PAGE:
Fuller VR News Adoption Stymied by Cost and Slow Technology

Virtual reality was the next big thing. Until all of a sudden it wasn't.
Publish date:
Updated on

Virtual reality was the next big thing. Until all of a sudden it wasn't.

Despite a great deal of hype and a handful of forward-thinking early adopters, there have been more than a few speedbumps when it comes to widespread adoption of virtual reality in news environments. That's according to a new report from the

Reuters Institute for the Study of Journalism

, which took an in depth look at VR journalism and where the technology is headed.

According to the report, virtual reality journalism is seen as compelling both for journalists and for news brands, though some organizations — especially publicly funded broadcasters — have held off on making a significant investment in the technology, the report said. Among those news organizations that have begun to use VR are those that have partnered with tech companies such as Google and Samsung to expand those VR operations.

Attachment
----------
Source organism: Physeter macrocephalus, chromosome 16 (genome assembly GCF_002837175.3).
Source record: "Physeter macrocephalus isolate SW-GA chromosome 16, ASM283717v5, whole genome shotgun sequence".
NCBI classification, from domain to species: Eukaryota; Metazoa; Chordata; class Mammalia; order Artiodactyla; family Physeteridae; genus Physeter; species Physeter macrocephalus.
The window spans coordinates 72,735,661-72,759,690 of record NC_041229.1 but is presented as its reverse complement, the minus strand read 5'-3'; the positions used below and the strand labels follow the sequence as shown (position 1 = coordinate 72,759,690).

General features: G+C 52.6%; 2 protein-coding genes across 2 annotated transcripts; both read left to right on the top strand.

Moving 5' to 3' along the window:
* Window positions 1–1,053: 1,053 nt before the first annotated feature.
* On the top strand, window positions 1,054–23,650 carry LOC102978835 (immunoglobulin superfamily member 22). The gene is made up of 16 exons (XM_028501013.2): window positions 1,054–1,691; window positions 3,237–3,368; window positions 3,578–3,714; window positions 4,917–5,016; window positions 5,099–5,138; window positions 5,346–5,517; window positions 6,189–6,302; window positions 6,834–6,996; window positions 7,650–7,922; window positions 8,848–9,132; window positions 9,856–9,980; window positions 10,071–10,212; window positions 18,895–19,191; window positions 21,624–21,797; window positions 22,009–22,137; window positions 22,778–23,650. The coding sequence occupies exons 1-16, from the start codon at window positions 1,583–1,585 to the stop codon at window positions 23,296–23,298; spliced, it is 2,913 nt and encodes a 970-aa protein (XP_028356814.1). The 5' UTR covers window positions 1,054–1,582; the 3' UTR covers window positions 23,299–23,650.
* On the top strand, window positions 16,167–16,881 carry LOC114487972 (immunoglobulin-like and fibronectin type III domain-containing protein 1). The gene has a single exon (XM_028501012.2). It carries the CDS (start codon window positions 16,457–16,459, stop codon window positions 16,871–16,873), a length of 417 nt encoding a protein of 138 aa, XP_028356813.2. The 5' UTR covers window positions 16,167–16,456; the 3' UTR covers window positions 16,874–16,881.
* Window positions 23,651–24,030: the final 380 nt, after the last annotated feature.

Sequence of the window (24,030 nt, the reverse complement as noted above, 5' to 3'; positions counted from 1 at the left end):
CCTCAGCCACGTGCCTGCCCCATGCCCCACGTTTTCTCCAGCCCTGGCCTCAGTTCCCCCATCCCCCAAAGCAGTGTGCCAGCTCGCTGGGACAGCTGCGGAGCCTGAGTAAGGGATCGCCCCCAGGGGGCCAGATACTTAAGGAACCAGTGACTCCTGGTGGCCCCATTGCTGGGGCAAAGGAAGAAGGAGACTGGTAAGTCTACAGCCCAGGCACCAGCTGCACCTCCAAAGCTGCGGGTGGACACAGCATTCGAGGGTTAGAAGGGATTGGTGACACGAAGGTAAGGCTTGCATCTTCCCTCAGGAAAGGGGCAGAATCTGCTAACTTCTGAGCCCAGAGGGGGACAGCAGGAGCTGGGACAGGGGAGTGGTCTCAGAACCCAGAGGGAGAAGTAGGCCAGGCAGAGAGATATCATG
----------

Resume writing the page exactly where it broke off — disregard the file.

Monetization remains a central challenge for news VR: no one has cracked ad- or subscription-based models for making the technology viable.

The conclusion seems to be that despite some early adopters (including

The Wall Street Journal

, which recently released a 360-degree video experience highlighting the life of a soloist with the American Ballet Theatre), full-fledged adoption of VR in news is still on the horizon. The report points to major technological challenges, particularly around the cost and consumer uptake of headsets. To read more, click